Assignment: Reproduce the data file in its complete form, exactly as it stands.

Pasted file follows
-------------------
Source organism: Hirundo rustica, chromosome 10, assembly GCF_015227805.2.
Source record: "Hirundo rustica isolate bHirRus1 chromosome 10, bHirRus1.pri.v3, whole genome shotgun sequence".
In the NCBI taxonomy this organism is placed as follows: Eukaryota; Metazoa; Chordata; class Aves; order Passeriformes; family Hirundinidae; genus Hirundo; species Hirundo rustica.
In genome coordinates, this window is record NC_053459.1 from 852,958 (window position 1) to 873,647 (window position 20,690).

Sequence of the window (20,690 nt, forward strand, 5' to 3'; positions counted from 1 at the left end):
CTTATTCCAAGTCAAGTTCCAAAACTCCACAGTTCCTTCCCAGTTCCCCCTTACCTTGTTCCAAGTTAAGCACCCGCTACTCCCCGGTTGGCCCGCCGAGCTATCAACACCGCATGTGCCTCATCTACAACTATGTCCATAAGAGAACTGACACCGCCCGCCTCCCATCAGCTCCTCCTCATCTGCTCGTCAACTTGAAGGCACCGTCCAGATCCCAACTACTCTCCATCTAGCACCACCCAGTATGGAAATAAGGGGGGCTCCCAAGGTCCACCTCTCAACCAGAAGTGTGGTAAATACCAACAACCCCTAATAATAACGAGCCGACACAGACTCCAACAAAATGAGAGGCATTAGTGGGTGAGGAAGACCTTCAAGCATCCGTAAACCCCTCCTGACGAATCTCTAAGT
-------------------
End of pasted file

Source organism: Hirundo rustica, chromosome 10, assembly GCF_015227805.2.
Source record: "Hirundo rustica isolate bHirRus1 chromosome 10, bHirRus1.pri.v3, whole genome shotgun sequence".
In the NCBI taxonomy this organism is placed as follows: Eukaryota; Metazoa; Chordata; class Aves; order Passeriformes; family Hirundinidae; genus Hirundo; species Hirundo rustica.
In genome coordinates, this window is record NC_053459.1 from 852,958 (window position 1) to 873,647 (window position 20,690).

Sequence of the window (20,690 nt, forward strand, 5' to 3'; positions counted from 1 at the left end):
CTTATTCCAAGTCAAGTTCCAAAACTCCACAGTTCCTTCCCAGTTCCCCCTTACCTTGTTCCAAGTTAAGCACCCGCTACTCCCCGGTTGGCCCGCCGAGCTATCAACACCGCATGTGCCTCATCTACAACTATGTCCATAAGAGAACTGACACCGCCCGCCTCCCATCAGCTCCTCCTCATCTGCTCGTCAACTTGAAGGCACCGTCCAGATCCCAACTACTCTCCATCTAGCACCACCCAGTATGGAAATAAGGGGGGCTCCCAAGGTCCACCTCTCAACCAGAAGTGTGGTAAATACCAACAACCCCTAATAATAACGAGCCGACACAGACTCCAACAAAATGAGAGGCATTAGTGGGTGAGGAAGACCTTCAAGCATCCGTAAACCCCTCCTGACGAATCTCTAAGT